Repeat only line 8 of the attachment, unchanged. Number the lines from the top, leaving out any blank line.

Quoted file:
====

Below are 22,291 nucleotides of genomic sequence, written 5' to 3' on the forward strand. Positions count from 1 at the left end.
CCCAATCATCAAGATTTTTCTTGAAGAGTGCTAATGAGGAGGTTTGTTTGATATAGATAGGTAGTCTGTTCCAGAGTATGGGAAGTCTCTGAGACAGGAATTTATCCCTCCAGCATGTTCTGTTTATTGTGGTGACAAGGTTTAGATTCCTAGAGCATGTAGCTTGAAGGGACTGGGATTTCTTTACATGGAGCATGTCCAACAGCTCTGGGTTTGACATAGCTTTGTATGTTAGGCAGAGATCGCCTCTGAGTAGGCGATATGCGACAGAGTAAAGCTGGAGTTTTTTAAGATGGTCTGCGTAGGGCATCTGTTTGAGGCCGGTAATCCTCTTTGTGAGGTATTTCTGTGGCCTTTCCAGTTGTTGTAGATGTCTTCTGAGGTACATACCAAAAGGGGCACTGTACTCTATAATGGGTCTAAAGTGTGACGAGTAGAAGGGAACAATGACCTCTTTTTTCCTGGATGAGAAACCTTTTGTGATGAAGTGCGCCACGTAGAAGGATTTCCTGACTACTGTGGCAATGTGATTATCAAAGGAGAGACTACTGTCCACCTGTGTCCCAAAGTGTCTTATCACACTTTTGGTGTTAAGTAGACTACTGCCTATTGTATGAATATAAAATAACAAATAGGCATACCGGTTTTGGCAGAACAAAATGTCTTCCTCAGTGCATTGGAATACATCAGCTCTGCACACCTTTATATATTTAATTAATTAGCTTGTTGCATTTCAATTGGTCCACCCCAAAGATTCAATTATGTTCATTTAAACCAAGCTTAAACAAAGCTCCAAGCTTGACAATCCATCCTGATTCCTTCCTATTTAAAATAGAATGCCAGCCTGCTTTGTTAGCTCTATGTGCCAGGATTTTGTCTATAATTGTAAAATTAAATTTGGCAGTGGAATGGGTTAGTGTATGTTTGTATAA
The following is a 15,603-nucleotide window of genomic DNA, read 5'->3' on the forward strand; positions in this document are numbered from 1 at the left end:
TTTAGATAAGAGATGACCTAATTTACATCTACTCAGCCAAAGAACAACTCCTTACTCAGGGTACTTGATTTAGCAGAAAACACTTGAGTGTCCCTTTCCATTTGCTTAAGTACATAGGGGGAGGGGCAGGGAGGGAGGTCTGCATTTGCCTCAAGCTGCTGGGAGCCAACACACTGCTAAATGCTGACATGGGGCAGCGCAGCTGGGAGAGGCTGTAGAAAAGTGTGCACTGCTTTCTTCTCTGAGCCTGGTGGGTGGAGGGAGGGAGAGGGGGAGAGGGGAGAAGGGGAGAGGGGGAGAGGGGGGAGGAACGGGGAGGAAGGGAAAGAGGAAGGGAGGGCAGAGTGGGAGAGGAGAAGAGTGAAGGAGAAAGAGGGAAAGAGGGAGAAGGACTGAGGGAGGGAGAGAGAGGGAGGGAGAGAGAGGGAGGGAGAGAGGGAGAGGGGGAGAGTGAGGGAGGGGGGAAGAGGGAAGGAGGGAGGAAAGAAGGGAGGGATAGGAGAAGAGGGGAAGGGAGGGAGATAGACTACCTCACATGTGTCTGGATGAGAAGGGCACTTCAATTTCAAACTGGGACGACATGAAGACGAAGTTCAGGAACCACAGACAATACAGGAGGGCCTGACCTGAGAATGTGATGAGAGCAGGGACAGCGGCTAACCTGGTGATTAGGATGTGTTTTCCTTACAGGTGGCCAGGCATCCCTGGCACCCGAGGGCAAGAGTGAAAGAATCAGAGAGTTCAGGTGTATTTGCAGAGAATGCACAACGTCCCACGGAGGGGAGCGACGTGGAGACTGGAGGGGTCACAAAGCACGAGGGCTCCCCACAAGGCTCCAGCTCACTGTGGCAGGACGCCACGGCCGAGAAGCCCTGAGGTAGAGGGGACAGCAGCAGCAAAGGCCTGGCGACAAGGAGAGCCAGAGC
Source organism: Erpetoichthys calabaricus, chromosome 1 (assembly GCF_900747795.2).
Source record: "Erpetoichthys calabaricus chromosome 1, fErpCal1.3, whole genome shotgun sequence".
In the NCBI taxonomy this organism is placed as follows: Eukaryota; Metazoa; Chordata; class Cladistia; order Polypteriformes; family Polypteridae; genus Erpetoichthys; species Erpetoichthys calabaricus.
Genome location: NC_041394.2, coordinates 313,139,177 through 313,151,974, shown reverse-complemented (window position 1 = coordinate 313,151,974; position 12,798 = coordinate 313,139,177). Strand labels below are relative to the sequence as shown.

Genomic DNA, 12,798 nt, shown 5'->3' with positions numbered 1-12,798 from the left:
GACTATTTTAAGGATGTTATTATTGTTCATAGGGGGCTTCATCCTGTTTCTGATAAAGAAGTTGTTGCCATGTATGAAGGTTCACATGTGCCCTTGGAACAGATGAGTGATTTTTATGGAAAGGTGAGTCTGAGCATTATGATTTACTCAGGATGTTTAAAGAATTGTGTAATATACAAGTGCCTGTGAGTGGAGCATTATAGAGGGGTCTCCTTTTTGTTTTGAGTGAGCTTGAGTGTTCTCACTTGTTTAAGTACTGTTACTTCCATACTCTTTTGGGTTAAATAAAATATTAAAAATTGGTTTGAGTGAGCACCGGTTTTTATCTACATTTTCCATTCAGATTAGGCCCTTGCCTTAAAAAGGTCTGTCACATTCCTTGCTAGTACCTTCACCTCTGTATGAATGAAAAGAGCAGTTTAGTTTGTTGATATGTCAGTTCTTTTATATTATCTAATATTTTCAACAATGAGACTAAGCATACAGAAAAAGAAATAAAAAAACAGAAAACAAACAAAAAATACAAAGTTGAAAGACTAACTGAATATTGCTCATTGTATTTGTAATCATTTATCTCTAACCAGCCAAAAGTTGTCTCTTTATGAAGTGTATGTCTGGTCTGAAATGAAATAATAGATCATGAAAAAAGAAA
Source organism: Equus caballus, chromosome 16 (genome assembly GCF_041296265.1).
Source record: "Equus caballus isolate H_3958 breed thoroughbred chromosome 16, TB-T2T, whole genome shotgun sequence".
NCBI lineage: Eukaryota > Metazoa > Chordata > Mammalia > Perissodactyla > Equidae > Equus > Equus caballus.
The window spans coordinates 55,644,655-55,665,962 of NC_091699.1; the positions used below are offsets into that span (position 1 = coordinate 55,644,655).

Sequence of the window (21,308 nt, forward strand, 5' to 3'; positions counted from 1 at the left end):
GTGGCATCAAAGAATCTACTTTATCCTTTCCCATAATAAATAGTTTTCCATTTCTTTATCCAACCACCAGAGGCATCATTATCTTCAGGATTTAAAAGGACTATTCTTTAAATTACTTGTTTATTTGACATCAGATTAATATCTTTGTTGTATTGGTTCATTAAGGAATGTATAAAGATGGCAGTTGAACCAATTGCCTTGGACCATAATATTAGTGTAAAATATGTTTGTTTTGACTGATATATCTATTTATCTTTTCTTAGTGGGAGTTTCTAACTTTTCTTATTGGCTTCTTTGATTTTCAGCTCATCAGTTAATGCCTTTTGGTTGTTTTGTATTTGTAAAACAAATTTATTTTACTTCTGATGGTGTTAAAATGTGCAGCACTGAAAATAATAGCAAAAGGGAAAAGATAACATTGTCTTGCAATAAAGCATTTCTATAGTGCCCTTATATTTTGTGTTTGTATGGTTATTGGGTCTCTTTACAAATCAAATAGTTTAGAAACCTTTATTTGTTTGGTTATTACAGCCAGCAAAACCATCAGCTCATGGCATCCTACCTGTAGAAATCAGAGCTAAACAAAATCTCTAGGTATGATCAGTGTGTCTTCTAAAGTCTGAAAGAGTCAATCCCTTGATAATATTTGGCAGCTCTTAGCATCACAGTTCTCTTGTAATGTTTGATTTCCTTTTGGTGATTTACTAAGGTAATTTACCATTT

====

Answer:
Genome location: NC_041394.2, coordinates 313,139,177 through 313,151,974, shown reverse-complemented (window position 1 = coordinate 313,151,974; position 12,798 = coordinate 313,139,177). Strand labels below are relative to the sequence as shown.